"CTOL is the greatest cost challenge," says Statkus, "while STOVL is the most challenging on weight." The US Navy's carried-based (CV) CTOL variant has the most challenging operating environment, he says. The RN, meanwhile, describes its requirement as an "amalgam" of those of the USMC and USN.

The requirements definition process has proved effective, so far, in keeping the four services together on the programme. One reason, says Kenne, is that their needs do not have to be identical. "All the requirements are slightly different, but close enough to maintain a family of aircraft," she says.

Kenne likens this to the concept of "cousin" parts, which will be used in JSF manufacture to increase commonality. These have the same design, but are machined to different depths for each variant. Such parts cannot be too divergent, however, and the same goes for the services' requirements, she says.

"Nobody is looking for a high-end F-22, thankfully. They are looking for an F-16/F-18-class aircraft, but more survivable-and they are keeping the requirements in a box small enough to allow us to provide a family of aircraft."


Challenges remain ahead, however. Air Force commanders want an advanced, integrated gun, but the other services are less keen. The USAF's requirement for a gun will be in JIRD III, says Kenne, but whether it makes it into the final JORD will depend on further trade studies and negotiations between the services.

"We think we need a gun in the aircraft, but we need the JSF first, so the programme must be successful," says a senior Air Force official, adding: "A lot of this is negotiable." It is not simply a matter of deleting the gun from the other versions, because there is a "scar weight" associated with the structural and other provisions required for an integrated gun.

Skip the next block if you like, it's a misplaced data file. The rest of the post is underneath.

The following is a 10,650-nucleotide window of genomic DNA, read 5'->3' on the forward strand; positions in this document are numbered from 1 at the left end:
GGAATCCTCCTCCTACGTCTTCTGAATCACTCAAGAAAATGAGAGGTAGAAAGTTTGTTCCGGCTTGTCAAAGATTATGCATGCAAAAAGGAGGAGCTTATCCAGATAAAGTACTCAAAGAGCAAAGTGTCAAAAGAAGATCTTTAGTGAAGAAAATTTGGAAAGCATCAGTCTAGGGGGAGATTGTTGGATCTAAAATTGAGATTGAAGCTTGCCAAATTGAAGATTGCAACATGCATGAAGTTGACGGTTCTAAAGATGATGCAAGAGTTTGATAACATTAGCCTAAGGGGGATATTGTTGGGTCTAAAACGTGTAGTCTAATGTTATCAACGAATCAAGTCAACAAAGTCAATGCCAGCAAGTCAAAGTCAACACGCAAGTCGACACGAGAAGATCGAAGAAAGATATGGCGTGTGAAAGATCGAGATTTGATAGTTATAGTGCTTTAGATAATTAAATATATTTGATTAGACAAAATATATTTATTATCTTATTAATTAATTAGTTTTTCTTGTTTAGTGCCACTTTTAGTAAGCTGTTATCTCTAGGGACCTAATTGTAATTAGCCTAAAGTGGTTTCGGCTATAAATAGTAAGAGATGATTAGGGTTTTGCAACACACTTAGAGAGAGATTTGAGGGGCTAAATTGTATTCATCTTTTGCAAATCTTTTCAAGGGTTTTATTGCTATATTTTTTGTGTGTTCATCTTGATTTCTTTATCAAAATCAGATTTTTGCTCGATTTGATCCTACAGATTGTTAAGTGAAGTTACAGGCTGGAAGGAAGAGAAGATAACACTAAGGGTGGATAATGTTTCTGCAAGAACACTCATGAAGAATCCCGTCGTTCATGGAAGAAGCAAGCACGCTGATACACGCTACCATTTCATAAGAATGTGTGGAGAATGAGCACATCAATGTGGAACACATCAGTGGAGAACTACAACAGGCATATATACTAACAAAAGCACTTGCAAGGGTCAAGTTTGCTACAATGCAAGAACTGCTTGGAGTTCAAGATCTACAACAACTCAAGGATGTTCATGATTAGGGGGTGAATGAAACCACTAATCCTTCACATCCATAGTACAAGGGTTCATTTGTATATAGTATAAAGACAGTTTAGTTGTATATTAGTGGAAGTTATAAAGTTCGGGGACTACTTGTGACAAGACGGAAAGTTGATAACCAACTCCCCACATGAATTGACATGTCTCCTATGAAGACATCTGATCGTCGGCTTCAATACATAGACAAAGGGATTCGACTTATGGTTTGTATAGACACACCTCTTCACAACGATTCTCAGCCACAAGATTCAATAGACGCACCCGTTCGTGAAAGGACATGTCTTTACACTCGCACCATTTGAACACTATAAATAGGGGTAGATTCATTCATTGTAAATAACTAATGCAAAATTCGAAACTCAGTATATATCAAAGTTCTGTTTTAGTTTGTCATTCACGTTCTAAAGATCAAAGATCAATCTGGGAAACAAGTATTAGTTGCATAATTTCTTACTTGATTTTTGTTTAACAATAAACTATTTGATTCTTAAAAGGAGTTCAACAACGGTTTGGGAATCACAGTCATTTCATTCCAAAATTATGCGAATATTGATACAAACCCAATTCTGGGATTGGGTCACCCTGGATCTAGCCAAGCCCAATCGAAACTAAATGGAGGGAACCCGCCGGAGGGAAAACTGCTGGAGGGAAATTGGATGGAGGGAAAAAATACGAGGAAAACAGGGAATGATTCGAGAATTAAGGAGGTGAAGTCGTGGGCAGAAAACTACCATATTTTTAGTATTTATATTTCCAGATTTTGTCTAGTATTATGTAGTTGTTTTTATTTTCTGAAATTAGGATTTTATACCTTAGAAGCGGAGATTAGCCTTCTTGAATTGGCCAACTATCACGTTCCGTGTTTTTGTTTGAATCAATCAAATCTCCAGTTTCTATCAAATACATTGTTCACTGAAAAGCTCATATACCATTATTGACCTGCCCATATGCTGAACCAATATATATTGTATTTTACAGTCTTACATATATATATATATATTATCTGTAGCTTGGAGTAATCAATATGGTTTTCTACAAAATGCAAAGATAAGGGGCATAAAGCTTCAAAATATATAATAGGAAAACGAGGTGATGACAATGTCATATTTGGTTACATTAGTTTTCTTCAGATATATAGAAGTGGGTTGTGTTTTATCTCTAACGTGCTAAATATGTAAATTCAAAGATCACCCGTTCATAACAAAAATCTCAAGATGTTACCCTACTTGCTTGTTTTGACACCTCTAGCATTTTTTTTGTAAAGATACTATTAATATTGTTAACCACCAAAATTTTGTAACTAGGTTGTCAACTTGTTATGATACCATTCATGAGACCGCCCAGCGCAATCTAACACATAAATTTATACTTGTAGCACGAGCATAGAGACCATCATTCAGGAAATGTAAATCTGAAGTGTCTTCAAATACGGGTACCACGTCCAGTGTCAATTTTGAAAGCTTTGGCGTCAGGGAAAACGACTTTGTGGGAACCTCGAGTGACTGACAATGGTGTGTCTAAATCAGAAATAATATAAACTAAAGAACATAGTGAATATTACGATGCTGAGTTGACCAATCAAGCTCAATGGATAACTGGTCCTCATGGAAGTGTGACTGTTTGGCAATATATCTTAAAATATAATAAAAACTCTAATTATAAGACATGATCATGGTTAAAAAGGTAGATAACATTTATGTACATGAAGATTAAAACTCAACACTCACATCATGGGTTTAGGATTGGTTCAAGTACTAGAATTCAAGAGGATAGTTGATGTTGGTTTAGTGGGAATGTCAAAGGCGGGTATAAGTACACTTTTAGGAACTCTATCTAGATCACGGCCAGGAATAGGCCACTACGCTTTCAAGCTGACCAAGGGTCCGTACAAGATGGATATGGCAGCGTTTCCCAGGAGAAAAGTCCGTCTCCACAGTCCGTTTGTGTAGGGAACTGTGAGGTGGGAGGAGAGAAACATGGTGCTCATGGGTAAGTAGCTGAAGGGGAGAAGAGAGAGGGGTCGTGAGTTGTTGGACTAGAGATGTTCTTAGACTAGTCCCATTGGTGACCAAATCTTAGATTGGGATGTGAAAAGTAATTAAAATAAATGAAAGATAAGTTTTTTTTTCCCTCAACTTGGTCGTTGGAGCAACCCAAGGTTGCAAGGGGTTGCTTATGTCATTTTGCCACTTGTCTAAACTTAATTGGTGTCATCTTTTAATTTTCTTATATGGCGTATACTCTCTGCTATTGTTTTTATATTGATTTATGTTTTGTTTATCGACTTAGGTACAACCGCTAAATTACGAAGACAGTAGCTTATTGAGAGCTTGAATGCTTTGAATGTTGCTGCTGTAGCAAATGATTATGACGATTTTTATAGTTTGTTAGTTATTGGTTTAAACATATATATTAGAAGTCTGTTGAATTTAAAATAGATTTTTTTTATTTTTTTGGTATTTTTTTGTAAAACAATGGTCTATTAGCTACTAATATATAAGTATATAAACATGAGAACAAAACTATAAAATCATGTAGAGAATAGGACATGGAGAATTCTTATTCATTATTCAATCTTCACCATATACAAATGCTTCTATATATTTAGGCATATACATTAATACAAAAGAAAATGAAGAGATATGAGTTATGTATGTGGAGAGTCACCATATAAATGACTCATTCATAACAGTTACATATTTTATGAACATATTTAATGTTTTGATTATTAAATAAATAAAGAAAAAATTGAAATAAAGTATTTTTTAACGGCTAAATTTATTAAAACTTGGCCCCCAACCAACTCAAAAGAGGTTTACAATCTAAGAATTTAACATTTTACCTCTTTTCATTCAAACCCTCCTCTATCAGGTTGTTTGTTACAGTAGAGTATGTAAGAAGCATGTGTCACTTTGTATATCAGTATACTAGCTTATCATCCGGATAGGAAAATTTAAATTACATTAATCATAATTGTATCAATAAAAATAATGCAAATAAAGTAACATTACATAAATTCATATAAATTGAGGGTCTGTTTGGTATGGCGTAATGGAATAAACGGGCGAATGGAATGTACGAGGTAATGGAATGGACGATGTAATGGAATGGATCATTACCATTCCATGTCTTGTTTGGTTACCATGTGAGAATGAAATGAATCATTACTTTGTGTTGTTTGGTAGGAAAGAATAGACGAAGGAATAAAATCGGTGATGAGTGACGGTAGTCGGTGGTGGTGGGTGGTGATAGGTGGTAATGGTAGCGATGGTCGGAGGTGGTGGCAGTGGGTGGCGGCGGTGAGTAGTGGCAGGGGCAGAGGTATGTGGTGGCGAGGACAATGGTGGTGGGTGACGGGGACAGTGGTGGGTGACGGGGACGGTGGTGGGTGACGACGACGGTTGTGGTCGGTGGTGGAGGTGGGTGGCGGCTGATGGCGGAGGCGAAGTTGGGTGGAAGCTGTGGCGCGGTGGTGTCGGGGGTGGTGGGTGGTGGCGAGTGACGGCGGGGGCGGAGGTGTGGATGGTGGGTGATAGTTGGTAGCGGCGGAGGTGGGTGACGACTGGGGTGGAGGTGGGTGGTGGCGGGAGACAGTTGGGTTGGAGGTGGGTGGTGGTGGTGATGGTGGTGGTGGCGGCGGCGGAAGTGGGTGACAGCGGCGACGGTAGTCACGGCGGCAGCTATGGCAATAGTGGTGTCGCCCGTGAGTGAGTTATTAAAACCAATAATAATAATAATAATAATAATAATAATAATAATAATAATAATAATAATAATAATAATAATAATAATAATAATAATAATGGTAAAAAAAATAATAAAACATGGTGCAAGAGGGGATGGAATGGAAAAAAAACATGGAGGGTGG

A similar debate surrounds the capacity of the internal weapons bays. The Navy insists on the ability to carry two 900kg-class air-to-surface weapons internally, but the Marine Corps is concerned about the weight penalty on its STOVL variant of larger bomb bays. The debate could be overcome by developing smaller, higher yield, weapons, or improving targeting precision, but both could be expensive.

Lockheed Martin's Cappuccio believes that gun and bomb issues "-will bounce around for a while". The final decisions should be based on operational doctrine, he argues, and the Air Force says that, before making a decision, it will model the effectiveness of an advanced gun against the JSF target set.

Deliberations on weapon bay size, meanwhile, are likely to be influenced by requirements to accommodate future payload growth. "The reason for building a weapon system is to carry weapons," says a senior Navy official. "This is a core issue as we deal with the JIRD process - we must keep in mind why we are building the aircraft.

"The key to the trades process is lethality. We can't simply say that bigger is better; the trades process is much more sophisticated than that." Cappuccio says that the weapons bay size is "-not a technical issue, it's about commonality and dollars".


The biggest challenge ahead, Kenne says, continues to be flight control and propulsion system integration on the STOVL variant. The start of ground tests at Pratt & Whitney of the modified F119 engines for the CTOL/CV concept demonstrators is a big step forward. The next major milestone will come in the fourth quarter, when ground runs begin of JSF119 engines fitted with the lift-system hardware - direct-lift nozzles for Boeing and a shaft-driven lift fan for Lockheed Martin.

Statkus says the thrust level on Boeing's X-32B STOVL demonstrator will be "slightly less" than on the production aircraft. Inlet, fan and nozzle changes are planned for the definitive design, he says.

Cappuccio says design of Lockheed Martin's X-35 demonstrator is being driven by the STOVL configuration. The demonstrator will be "very representative" of the production design, he says, in the temperature and acoustic environment created by the lift system.

Design changes to the lift-fan inlet behind the cockpit and to the swivelling, "three-bearing", engine nozzle are planned for the production JSF.

With the start of engine runs, Kenne believes the JSF programme "-is in very good shape." Support from the services, allies and Congress is strong and "-we just have to deliver."



Source: Flight International